Every three years, approximately one year after the federal election, Australia’s population is assessed, and each state and territory is given a set number of seats to be filled in the next Parliament, based on population. When the number of seats allocated to a state changes, a redistribution is immediately triggered to draw up new electoral boundaries.
This time around, population shifts have guaranteed that New South Wales will lose its 48th seat, and Western Australia will gain a 16th seat. It now appears that the ACT’s population will not be sufficient to give them a third seat, after it first appeared to be possible in late 2013.
These redistributions will by necessity cause significant changes to borders, in order to create a whole new seat in WA and squeeze NSW’s populations into 47 seats.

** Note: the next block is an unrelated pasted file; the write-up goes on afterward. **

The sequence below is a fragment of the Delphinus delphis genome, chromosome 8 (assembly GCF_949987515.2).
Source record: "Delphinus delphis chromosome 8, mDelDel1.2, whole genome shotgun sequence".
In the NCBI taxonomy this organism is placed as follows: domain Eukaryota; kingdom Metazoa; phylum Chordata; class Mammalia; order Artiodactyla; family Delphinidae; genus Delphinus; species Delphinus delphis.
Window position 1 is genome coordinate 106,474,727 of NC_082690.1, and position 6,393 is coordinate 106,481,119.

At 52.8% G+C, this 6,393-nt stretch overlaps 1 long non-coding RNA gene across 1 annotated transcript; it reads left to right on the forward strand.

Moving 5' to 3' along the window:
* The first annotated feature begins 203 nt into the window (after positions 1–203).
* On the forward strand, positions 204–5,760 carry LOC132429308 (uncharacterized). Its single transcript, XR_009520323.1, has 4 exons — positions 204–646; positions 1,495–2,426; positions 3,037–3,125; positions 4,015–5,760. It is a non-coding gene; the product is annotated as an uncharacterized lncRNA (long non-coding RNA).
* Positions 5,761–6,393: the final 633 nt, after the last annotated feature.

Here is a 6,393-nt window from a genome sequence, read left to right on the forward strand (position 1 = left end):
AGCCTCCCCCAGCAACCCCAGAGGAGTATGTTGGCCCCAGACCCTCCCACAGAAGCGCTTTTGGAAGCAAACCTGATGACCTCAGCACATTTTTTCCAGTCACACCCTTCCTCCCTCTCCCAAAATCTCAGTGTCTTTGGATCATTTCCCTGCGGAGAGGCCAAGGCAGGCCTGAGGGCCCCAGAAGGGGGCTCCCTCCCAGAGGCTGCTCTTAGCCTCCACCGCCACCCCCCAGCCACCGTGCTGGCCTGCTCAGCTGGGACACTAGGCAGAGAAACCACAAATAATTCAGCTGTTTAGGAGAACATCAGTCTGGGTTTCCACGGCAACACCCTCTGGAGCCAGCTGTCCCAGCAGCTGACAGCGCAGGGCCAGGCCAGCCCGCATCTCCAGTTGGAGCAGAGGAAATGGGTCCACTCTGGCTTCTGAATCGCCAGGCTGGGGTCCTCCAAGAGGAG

Electorates will need to be drawn to be within two quotas. A quota is drawn up as the average population per electorate as of the time of the redistribution, and another one which is the average projected population of each new electorate as of 3.5 years after the conclusion of the redistribution. These quotas will be 1/47th of the NSW population, and 1/16th of the WA population.
Below the fold, I’ve posted my analysis of the likely trends in the NSW redistribution, and have produced an interactive map showing the population quotas in each electorate.
In short, I think the seat most likely to be abolished is Hunter, which will have significant knock-on effects in the Hunter region and in western NSW. Seats in inner Sydney will shift east, while seats throughout Western Sydney will expand in size in southwestern direction, shifting Werriwa and Macarthur further into the fringe of Sydney.
I’ll be back tomorrow with a similar analysis of the prospects in Western Australia.